Here is where Job missed. Job hoped that God would not “watch over” his sin. In other words, Job didn’t want God to seek out Job’s sin and dwell on it so as to mock Job about it and condemn him with joy. Job didn’t want God to look at his sin like a bully, and continually bring up Job’s faults and weaknesses to add insult to his injury. Job also pleaded with God not to put his sin in a bag as if to store it for later to bring as an accusation against Job to a greater magnitude. Job felt as if God was seeking Job’s faults out and storing them in a box to be presented as evidence against Job in the day of judgment. Job assumed God was exercising His omniscience and omnipotence to come down on him as a harsh and condemning God. Job’s attitude shows that he felt God was using death as a toy to cause harm against transgressors unto His pleasure and exaltation. The pain of Job’s suffering caused him to think that God was excited by the future destruction of Job and enjoyed the slow death Job felt he was suffering. Though Job knew that God could restore and looked forward to the hope of that restoration in eternity, he saw God as using the pain and suffering of coming death to flex His power and superiority by belittling the souls of humans.
Job’s justification for this manner of thinking was based on simple observations that he made. Job recognized that this world is in a constant state of decay. Mountains crumble daily; maybe not to be completely flat, but rockslides, erosions, and other forms of leveling happen all the time. The wind wears down roads. The waters break down rocks. Rivers wash away parts of the earth all the time. When considering the magnitude of the earth, the rocks, and the mountains, what chance does mankind have in this life? If God continually uses wind, water, and gravity to enable the decay of things like mountains and plains, how can a weak and pitiful man stand up to the decay of this world? Thus, Job concluded that God destroys the hope of man. Job felt that since the suffering of decay causes people to change in dramatic ways, God has it out against people. It is true that God uses decay to change people, but not maliciously as Job implied. Job said that God changes the countenance of people by decay. This is true. Sickness can change the way we look. Death changes the look of a person’s face all the more. The change that decay causes often effects the mind as well. Job explained that a suffering person often loses concern for things that would have moved them had they not been suffering. Family challenges or successes can seem like irrelevant matters when personal suffering is great. Things that might have excited us or frightened us might seem to be nothing if death is so close to us.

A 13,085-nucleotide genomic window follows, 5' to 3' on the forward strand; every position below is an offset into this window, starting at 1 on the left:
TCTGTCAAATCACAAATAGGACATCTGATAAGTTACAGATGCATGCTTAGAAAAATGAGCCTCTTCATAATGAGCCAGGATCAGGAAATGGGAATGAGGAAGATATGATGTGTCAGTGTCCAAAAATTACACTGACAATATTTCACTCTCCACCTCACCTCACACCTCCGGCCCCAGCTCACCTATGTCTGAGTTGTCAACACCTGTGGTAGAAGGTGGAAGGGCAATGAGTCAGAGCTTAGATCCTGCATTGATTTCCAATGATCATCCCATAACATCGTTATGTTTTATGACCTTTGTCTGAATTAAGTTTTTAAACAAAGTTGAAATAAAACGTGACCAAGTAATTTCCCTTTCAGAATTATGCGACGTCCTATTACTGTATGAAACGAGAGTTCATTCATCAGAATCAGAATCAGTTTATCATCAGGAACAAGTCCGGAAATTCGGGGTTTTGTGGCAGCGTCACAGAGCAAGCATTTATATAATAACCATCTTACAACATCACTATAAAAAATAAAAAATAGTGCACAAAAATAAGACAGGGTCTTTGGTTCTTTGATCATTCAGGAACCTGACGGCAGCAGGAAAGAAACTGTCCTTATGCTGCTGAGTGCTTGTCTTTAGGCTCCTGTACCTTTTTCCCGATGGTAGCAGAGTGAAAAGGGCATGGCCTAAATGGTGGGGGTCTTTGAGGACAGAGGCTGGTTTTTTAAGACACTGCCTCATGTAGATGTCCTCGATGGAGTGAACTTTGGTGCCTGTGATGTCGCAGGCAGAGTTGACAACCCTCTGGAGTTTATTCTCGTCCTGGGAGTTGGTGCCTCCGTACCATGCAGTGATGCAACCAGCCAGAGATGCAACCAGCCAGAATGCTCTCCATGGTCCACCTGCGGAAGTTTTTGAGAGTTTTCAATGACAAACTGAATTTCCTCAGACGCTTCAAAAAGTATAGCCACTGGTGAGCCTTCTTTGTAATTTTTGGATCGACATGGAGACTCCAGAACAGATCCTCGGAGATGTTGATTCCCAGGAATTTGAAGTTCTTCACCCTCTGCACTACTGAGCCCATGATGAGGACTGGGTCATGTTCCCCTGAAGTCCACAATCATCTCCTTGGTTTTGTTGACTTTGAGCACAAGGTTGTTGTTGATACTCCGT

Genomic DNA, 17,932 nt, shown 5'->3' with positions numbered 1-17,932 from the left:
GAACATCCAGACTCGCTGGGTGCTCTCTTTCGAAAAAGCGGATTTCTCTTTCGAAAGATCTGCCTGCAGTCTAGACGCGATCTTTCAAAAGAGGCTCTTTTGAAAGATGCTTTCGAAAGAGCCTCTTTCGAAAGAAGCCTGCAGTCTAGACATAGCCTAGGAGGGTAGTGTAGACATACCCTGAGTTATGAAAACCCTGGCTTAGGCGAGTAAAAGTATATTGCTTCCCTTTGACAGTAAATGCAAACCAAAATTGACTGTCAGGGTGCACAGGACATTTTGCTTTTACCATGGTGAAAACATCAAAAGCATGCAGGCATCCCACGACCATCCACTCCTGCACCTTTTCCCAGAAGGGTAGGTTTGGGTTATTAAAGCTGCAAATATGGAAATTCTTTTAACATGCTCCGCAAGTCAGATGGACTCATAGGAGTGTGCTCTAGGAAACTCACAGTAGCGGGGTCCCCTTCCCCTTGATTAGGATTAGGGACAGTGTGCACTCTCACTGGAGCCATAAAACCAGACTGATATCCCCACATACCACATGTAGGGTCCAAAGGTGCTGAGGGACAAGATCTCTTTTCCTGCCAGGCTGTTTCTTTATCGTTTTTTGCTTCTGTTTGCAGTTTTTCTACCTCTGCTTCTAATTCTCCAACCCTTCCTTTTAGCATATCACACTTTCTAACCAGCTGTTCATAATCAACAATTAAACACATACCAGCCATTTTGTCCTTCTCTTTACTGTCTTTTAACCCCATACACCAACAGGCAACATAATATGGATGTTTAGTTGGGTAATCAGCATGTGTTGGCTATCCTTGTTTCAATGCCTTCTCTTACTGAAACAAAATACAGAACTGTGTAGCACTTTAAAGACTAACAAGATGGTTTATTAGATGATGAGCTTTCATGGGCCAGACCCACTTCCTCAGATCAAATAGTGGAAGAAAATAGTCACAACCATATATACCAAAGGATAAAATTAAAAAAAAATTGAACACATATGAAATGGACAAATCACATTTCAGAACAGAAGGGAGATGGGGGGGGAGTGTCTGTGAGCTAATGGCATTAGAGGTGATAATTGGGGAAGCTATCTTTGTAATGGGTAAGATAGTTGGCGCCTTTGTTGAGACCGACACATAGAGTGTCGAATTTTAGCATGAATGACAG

Still, after all that Job expressed, despite some of his points having merit, his opinion of God was false. God is not malicious. God does not destroy the hope of man. God is not holding our sins in a bag to swing against us later. The Bible teaches that God is merciful in nature. In Psalm 103 the Bible teaches that God actually DOES NOT punish people to the full extent that we deserve. It is true that God uses death as His instrument according to His purposes, but not at the expense of His mercy, grace, faithfulness, and loving kindness. His use and control of life and death is never at the expense of His eternally unconditional promises to offer forgiveness of sins and eternal life by His own righteousness. God doesn’t uphold His righteousness to burry and condemn. While many will be condemned, it is only because of their rejection of God’s grace to share His righteousness according to faith. God took the form of flesh to die on behalf of our sin. God doesn’t take away hope as Job purposed. Without God there would not be hope! Though Job knew a lot of these things, the pain of his suffering had caused him to respond emotionally from time to time so as to say things that were simply not true of God, and contrary to Him. Seeing this human tendency, we need to be sure that our circumstances don’t corrupt our perception of the truth about God. The scriptures explain the truth of God and they are true no matter how we feel. Our opinions about God’s work in our lives doesn’t change the nature of God. Therefore, we would be wise to ensure our opinions don’t pervert our understanding and remembrance of truth.